On behalf of the SYNTCOMP team,
We have received initial submissions for SYNTCOMP 2016 over the weekend and have made the following update to the schedule:
- Tools for the AIGER track are still due on May 31. If you have not submitted an initial version, but still want to compete, contact me.
- Tools for the TLSF track are now due on June 11. But again, if you have not submitted an initial version, please contact me *now* (since the schedule will be pretty tight after the extended deadline).
We have just published a small update to the temporal logic synthesis format (TLSF). The main changes are:
- additional sections for initial properties of environment and system, and for invariant properties of the environment (these have also been renamed, but the old names are still supported), and
- support for user-defined enumeration types.
SYNTCOMP 2015 has been another big success, as witnessed by a greatly extended benchmark library and impressive improvements in most of the participants. The results have been presented at the SYNT workshop (slides) and are available on the web-frontend of our EDACC instance.
Most notably, the following tools had the best results in some of the categories:
Simple BDD Solver (solved 195 out of 250 problems in the Realizability Track)
AbsSynthe (solved 161 out of 239 problems in the Synthesis Track, sequential mode)
Demiurge (solved 180 out of 239 problems in the Synthesis Track, parallel mode)
Many thanks to all contributors of benchmarks and all participants!
(This post replicates information that was previously included on the front page of this site. It does not contain new information, except for a link to the written report on arXiv and STTT)
SYNTCOMP 2014 was a big success: 5 synthesis tools competed in 4 different categories, crunching on the 569 benchmark instances we collected for the first competition. The results have been presented at CAV (slides) and the SYNT workshop (slides). The written report, including descriptions of the benchmarks, tools, and results, is available on arXiv.
Update: the report for SYNTCOMP 2014 has now appeared in STTT (Software Tools for Technology Transfer).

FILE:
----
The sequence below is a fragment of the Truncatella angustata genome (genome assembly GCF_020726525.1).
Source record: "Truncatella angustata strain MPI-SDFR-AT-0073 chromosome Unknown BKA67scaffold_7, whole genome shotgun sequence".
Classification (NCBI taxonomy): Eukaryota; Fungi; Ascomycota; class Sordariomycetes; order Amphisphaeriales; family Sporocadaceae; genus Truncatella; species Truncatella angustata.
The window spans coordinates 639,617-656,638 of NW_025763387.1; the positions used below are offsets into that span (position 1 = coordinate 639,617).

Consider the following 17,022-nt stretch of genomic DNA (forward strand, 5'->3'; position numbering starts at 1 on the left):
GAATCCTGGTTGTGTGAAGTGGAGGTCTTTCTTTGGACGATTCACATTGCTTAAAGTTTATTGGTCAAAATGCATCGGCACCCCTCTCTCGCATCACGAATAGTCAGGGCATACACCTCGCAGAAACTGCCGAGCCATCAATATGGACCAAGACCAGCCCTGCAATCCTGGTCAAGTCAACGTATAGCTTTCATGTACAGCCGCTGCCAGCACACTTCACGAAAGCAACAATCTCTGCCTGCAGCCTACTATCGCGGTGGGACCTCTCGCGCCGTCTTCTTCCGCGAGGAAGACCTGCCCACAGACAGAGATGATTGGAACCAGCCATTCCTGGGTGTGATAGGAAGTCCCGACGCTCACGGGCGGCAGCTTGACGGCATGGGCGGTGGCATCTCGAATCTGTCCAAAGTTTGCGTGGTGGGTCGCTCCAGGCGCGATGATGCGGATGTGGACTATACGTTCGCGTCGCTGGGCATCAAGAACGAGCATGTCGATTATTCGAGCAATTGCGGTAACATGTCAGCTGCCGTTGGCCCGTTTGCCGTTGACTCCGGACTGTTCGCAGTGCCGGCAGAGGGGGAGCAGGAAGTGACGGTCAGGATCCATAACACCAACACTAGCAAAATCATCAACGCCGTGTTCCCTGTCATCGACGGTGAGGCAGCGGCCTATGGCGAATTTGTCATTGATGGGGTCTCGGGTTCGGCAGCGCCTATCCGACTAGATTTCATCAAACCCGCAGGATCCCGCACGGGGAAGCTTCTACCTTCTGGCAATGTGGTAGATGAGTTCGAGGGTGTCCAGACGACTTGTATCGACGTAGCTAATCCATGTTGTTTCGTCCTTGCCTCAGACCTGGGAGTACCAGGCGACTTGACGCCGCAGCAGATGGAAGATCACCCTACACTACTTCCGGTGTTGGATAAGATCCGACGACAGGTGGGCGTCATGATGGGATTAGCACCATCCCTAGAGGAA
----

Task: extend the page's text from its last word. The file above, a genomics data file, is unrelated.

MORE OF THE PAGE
The winners of the 4 tracks are:
AbsSynthe from R. Brenguier, G.A. Pérez, J.-F. Raskin, O. Sankur (UL de Bruxelles)
Demiurge from R. Könighofer (TU Graz), M. Seidl (JKU Linz)
Simple BDD Solver from L. Ryzhyk (University of Toronto, NICTA) and A. Walker (NICTA)
Basil from R. Ehlers (University of Bremen, DFKI Bremen)
As part of the FLoC Olympic Games, every track winner received a Kurt Gödel medal in silver, handed over by Ed Clarke:
(f.l.t.r.: Leonid Ryzhyk, Rüdiger Ehlers, Ed Clarke, Guillermo A. Pérez, Martina Seidl, Swen Jacobs, Thomas Krennwallner)
(c) VSL / Nadja Meister
Detailed information on the first competition can be found here. If you are interested, you can have a look at our rules, and download a testing framework that contains a simple reference implementation of a synthesis tool that handles the competition format, along with a set of benchmarks and a model checker to verify results.
We have finished collecting benchmarks for SYNTCOMP 2015. Joining the 569 benchmark instances from last year are more than 2000 new benchmark instances, including new and challenging instances of existing benchmarks and 6 completely new sets of benchmarks.
We are currently working hard on testing and categorizing the benchmarks, and coming up with a scheme for selecting benchmarks for the competition (with the goal to have a good distribution across benchmarks from different problem sets and of different difficulty).
For testing purposes, the preliminary set of new benchmarks is available in folder Benchmarks2015 of our Bitbucket repository. Note that some of the files still contain errors (like 2 instead of 1 outputs), and many of them are very hard and have not been solved by any of the tools from last year in our test runs.